(KANSAS CITY, Mo.)—And then there were four.
Just a quartet of teams remain for two exciting matchups this weekend that will dictate who goes to Super Bowl LI in Houston on Feb. 5. This Sunday, the Green Bay Packers take on the Atlanta Falcons and the Pittsburgh Steelers visit the New England Patriots in the Conference Championships.
Players from each of these teams have talked to the Fellowship of Christian Athletes (FCA, www.fca.org) about their faith and how God guides them both on and off the field.
L.J. Fort | Pittsburgh
Steelers linebacker L.J. Fort grew in his faith—and found love—in the FCA Huddle at the University of Northern Iowa. Today, Fort is a part of the rich history of football in the Steel City, and his wife, Stephanie, is set to begin as an FCA staff member for college women’s ministry in Pittsburgh.
In a story published just this month on FCA.org, the Forts share about their walk with Christ and their journey together.
L.J. accepted Christ during his sophomore year in college and fueled his faith by attending ministry events several evenings a week. He helped Stephanie’s faith take off while they were still friends after meeting through FCA; the two married this past summer and are settling into Pittsburgh. There, L.J. is part of a team Bible study, while Stephanie is steeped in a women’s study with players’ wives, and both attend a couples’ study.
As the Forts continue to feed themselves with scripture and fellowship, they work to extend the same care and cultivation they have received to others. The influence FCA has had on their lives deeply reverberates within them, and their identity in Christ is the glue that holds them together.
“Relationship with Christ is my key,” L.J. said. “It’s about perspective, to bring Him in at the center of everything for His glory. God’s still allowing me my dream, but it’s His [dream] too.”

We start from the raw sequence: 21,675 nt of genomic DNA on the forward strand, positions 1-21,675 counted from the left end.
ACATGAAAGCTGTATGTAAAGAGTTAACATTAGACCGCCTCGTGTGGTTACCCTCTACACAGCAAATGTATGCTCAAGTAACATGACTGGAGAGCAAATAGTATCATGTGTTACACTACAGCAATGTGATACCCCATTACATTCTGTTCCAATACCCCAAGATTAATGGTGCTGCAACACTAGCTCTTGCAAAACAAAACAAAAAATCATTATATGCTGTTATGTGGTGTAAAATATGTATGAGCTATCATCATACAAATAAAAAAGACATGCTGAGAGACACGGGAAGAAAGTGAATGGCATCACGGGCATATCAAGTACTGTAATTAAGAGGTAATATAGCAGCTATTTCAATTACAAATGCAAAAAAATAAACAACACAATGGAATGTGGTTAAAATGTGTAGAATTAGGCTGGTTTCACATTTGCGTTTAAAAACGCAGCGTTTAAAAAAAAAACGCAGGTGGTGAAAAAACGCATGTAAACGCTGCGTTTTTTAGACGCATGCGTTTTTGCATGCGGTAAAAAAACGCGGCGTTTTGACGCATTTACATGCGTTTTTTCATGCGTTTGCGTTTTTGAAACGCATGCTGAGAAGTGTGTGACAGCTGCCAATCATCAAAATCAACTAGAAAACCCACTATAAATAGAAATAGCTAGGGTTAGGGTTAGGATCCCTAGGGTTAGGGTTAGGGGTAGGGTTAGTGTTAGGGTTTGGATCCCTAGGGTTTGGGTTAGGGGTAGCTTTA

In a feature story for the Pittsburgh Steelers, Fort also said that God, first and foremost, is his motivation.
“He’s my total inspiration,” Fort said. “The only reason I’m out here is to glorify him. I look at this game of football and he blessed me with these abilities to be above-average in football so I want to use them to worship him.”
Jordy Nelson | Green Bay
Although questionable to play on Sunday after breaking ribs against the New York Giants, Packers wide receiver Jordy Nelson has been a presence in Green Bay since he was drafted in 2008, with nearly a hundred receptions for more than 1,200 yards this season alone.
Nelson told his story to FCA Magazine in 2011 and recounted growing up in small-town family that was heavily involved in sports.
“When it came to matters of faith, I grew up going to church with my family on Sundays, but that’s about as deep as my faith went,” Nelson said. “I was a member of our high school’s FCA Huddle, and, while I may not have embraced it at the time, FCA did help me begin to see how faith and sports could be intermixed.”
Nelson added that he turned to God when an injury at Kansas State sidelined him, and that his faith grew through his relationship with his girlfriend, Emily, who is now his wife.
“With her support,” he said, “I began to go deeper in my faith and eventually recommitted my life to Christ. I realized that I was called to be the spiritual leader in our relationship, which would require more of me than just talking the talk.”
Once Jordy and Emily moved to Wisconsin after he was drafted, they found many opportunities to help people in the community and still try to do as much as they can to spread God’s truth through their words and actions.
“On the team, I’m blessed to have a great support system of Christian men who are open about their faith,” Nelson said. “There are all kinds of stumbling blocks at this level, but I’ve surrounded myself with guys who are grounded in Christ. Being able to lean on them and talk openly about our faith has helped strengthen us as individuals and as teammates.”
FCA also asked Nelson why the ministry is important to athletes, especially in high school.